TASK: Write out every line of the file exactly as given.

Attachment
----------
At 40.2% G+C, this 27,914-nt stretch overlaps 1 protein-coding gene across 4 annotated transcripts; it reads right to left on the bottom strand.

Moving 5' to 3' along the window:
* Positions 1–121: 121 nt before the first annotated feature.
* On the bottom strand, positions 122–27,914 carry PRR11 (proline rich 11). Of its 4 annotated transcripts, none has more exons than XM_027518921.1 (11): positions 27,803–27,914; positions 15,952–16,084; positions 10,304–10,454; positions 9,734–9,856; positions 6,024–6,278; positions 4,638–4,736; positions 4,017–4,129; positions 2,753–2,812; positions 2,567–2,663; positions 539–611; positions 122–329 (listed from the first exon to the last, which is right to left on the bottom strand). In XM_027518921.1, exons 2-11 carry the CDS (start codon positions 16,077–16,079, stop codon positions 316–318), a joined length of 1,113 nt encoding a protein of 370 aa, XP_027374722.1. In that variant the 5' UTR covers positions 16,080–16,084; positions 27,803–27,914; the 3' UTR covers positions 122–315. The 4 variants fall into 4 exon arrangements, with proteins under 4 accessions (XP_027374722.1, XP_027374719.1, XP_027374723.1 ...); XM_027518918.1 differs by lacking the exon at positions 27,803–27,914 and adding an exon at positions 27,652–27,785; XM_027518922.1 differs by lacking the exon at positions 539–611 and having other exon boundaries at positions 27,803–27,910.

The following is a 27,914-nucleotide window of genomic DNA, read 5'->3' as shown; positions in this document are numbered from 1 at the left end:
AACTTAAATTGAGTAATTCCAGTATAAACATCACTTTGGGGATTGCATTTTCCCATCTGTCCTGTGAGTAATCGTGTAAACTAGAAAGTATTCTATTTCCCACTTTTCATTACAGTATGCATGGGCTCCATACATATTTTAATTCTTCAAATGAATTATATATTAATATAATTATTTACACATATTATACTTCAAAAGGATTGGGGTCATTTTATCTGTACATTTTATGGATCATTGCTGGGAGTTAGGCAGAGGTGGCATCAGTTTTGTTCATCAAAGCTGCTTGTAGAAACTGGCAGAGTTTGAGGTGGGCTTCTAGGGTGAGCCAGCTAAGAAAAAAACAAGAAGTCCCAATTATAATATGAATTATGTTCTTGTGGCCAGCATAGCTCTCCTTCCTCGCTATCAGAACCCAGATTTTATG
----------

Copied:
At 40.2% G+C, this 27,914-nt stretch overlaps 1 protein-coding gene across 4 annotated transcripts; it reads right to left on the bottom strand.

Moving 5' to 3' along the window:
* Positions 1–121: 121 nt before the first annotated feature.
* On the bottom strand, positions 122–27,914 carry PRR11 (proline rich 11). Of its 4 annotated transcripts, none has more exons than XM_027518921.1 (11): positions 27,803–27,914; positions 15,952–16,084; positions 10,304–10,454; positions 9,734–9,856; positions 6,024–6,278; positions 4,638–4,736; positions 4,017–4,129; positions 2,753–2,812; positions 2,567–2,663; positions 539–611; positions 122–329 (listed from the first exon to the last, which is right to left on the bottom strand). In XM_027518921.1, exons 2-11 carry the CDS (start codon positions 16,077–16,079, stop codon positions 316–318), a joined length of 1,113 nt encoding a protein of 370 aa, XP_027374722.1. In that variant the 5' UTR covers positions 16,080–16,084; positions 27,803–27,914; the 3' UTR covers positions 122–315. The 4 variants fall into 4 exon arrangements, with proteins under 4 accessions (XP_027374722.1, XP_027374719.1, XP_027374723.1 ...); XM_027518918.1 differs by lacking the exon at positions 27,803–27,914 and adding an exon at positions 27,652–27,785; XM_027518922.1 differs by lacking the exon at positions 539–611 and having other exon boundaries at positions 27,803–27,910.

The following is a 27,914-nucleotide window of genomic DNA, read 5'->3' as shown; positions in this document are numbered from 1 at the left end:
AACTTAAATTGAGTAATTCCAGTATAAACATCACTTTGGGGATTGCATTTTCCCATCTGTCCTGTGAGTAATCGTGTAAACTAGAAAGTATTCTATTTCCCACTTTTCATTACAGTATGCATGGGCTCCATACATATTTTAATTCTTCAAATGAATTATATATTAATATAATTATTTACACATATTATACTTCAAAAGGATTGGGGTCATTTTATCTGTACATTTTATGGATCATTGCTGGGAGTTAGGCAGAGGTGGCATCAGTTTTGTTCATCAAAGCTGCTTGTAGAAACTGGCAGAGTTTGAGGTGGGCTTCTAGGGTGAGCCAGCTAAGAAAAAAACAAGAAGTCCCAATTATAATATGAATTATGTTCTTGTGGCCAGCATAGCTCTCCTTCCTCGCTATCAGAACCCAGATTTTATG